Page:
Battery Management Device

Starting from the hook-up pads provided around the border of the PCB.

B+ and B- are the points for connecting the battery positive and negative

P+ and P- are the points for connecting an external power supply which can be used to charge the battery

B0 is the same as B-, both of which are the battery negative points

B1B2, B3 …. are the points for connecting each of the cells in the battery. For example, if the battery is a 4S configuration (consisting of 4 series cells) – B1 will represent positive terminal of cell 1, B2 will represent positive terminal of cell 2, and so on.

B4+ has a larger surface area than B1+, B2+ and B3+. More copper area means more capability of current flow, which would mean that B4+ and B- have the majority of the current.

But why is there not as much current through B1, 2 and 3?

This is because they are voltage sense terminals, so the current flow will be in the order of milliamps at most. They can, however, also be used as balancing inputs for the cells, in which case the current would be a little higher, but still not as much as what would flow through B4+ and B-.

  • The surface area of pads and traces can give an idea of current flow
  • Voltage sensing pads will have much less current flow
  • A string of cells that constitute a battery can be actively balanced (charge is transferred from one cell to another) or passively balanced (excess charge in a cell is dissipated as heat through resistors)

The next component is R010, on the bottom left. It is a current sense resistor which measures the current flow between B- and P-. This essentially measures the charging current for the cell. The sense resistor used has a larger footprint as compared to the other resistors that keep the power loss across it low.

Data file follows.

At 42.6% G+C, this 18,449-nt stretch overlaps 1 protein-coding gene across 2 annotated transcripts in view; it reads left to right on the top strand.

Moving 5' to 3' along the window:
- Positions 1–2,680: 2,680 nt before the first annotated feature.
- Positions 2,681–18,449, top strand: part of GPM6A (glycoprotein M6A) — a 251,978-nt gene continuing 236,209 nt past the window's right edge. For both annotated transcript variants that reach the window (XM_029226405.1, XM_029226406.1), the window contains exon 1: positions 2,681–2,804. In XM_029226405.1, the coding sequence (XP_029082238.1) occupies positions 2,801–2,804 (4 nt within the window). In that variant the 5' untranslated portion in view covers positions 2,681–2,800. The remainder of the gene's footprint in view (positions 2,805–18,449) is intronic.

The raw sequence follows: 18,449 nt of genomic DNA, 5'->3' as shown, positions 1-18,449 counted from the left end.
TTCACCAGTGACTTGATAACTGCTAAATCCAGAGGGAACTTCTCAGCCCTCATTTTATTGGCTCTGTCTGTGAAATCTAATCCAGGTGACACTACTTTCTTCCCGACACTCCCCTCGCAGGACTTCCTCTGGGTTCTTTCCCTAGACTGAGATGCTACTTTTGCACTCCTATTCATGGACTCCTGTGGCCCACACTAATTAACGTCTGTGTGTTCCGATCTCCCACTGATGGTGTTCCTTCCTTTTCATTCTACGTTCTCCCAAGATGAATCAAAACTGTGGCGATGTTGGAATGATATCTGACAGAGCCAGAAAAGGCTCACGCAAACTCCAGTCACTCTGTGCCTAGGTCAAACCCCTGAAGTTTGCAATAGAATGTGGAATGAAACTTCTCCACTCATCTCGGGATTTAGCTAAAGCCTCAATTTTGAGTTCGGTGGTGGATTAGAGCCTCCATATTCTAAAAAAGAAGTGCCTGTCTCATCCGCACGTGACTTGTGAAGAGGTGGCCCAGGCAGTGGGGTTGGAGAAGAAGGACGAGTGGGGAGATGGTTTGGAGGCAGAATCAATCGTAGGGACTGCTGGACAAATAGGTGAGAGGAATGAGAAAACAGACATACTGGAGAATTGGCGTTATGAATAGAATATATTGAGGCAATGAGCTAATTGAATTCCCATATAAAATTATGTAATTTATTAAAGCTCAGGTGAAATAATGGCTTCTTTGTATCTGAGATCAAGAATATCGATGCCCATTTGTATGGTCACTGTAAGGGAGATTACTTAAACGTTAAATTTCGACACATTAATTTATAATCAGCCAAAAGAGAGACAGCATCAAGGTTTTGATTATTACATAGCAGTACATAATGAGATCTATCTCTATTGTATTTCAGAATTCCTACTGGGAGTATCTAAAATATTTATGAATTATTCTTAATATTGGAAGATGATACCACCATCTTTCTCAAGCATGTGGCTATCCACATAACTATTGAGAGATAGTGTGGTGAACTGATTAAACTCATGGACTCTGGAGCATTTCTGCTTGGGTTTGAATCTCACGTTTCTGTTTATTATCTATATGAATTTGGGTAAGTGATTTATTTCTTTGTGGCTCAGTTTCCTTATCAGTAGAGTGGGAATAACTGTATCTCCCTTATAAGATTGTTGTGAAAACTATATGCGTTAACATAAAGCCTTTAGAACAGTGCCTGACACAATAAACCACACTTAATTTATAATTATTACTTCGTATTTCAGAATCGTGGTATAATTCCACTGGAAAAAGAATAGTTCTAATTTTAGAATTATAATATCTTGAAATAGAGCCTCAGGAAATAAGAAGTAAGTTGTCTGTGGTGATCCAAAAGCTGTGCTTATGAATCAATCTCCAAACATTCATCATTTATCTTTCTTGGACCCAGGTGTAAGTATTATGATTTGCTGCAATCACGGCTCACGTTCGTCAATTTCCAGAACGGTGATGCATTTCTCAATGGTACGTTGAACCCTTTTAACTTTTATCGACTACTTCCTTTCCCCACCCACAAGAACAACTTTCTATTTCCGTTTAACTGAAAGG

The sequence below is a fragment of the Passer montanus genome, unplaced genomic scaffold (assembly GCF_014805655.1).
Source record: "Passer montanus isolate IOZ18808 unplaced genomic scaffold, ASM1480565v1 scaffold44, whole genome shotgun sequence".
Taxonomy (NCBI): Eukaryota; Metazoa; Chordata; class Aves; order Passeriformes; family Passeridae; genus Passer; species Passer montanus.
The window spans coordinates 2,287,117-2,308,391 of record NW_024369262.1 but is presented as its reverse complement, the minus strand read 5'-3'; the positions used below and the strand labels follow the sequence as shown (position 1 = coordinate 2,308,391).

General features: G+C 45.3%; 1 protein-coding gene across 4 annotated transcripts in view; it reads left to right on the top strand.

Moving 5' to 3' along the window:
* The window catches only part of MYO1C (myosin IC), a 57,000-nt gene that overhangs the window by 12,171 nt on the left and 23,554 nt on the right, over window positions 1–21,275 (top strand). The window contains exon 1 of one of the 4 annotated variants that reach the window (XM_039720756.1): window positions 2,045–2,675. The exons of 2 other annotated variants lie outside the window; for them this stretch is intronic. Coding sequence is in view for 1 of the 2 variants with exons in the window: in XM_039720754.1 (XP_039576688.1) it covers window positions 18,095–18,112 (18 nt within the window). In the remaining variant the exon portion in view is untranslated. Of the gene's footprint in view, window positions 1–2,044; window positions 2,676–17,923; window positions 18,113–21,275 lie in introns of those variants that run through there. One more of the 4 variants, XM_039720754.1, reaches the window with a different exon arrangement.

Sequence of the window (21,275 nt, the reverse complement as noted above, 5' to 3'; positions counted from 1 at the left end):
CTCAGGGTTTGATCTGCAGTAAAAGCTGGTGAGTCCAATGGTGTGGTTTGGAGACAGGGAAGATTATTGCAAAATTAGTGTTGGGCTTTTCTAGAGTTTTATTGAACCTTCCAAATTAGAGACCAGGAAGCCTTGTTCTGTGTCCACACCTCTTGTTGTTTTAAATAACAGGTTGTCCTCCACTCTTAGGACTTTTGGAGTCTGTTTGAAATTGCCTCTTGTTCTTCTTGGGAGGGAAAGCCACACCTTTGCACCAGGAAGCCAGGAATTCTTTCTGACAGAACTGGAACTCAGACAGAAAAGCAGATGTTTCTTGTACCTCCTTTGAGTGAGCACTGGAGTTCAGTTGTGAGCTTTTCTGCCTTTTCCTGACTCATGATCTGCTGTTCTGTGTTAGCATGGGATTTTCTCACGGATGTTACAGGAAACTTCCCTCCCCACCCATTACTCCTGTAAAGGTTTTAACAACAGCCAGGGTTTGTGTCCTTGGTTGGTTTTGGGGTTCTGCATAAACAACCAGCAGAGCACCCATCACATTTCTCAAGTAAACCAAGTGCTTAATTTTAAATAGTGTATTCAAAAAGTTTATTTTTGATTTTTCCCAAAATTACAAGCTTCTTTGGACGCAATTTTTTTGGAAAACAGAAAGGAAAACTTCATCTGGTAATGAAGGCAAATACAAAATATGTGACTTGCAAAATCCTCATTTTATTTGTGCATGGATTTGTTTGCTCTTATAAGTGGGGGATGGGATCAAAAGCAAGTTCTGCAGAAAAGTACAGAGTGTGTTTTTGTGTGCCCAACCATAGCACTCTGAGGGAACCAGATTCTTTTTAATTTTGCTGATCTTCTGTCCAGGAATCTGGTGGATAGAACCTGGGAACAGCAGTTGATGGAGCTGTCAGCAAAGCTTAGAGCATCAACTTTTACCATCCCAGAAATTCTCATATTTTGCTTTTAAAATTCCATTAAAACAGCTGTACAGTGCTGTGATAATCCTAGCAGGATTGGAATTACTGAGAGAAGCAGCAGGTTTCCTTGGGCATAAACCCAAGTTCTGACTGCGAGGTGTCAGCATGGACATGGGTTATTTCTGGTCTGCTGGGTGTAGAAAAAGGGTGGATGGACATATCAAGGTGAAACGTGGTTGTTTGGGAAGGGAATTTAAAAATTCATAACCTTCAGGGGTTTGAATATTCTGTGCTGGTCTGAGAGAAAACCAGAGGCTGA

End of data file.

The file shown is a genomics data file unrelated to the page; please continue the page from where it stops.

• We simply want to sense current, not dissipate it!

The two chips on the top of the board MDS2658 are 30V 16A FETs which seem to be obsolete parts now. These FETs are most likely switching P+ to B4+ to complete the connection for charging.

 

  • Check the supply chain of parts before you integrate a product in your design, or even when you are designing your own product.
  • Try to find a part that has a commonly available footprint. In this case, the FETs have a common SOP8 footprint, for which it might be possible to find an interchangeable part from another manufacturer.

Battery management systems should be able to communicate with other subsystems in the vehicle. On the left, you see SDA and SCL pads which are for the I2C connections. They can be used to connect external devices, however, I2C protocol stands for inter-integrated circuit and is designed to work for onboard communication.

In this scenario, since the I2C pads are given for off-board communication, an increased capacitance in the I2C bus can cause communication issues. Using a logic analyser it can be seen what the rise time of the SDA and SCL pulses are. If the rise time is slow, that means the capacitance is high. A way to work around the higher capacitance on the I2C lines would be to lower the value of the 10kohm pull-up resistors that are provided on the board.

  • I2C is meant for on-board communication and is sensitive to capacitance on its lines. If you are having issues with I2C capacitance, try reducing the value of the pull-up resistors on the lines.

Here are three more things

  • NTC temperature sense provided as an external hookup, but no indication as to resistance of NTC to be used and the temperature cutoff points programmed into the microcontroller.
  • Unpopulated components on the top side of the board likely allow for upgrading charging current capabilities. It is a technique used to keep a common PCB layout for supporting multiple versions of a product.
  • Missing silkscreen markings about what battery and charging voltages are supported. The product should clearly say the supported voltage, current and temperature ranges.
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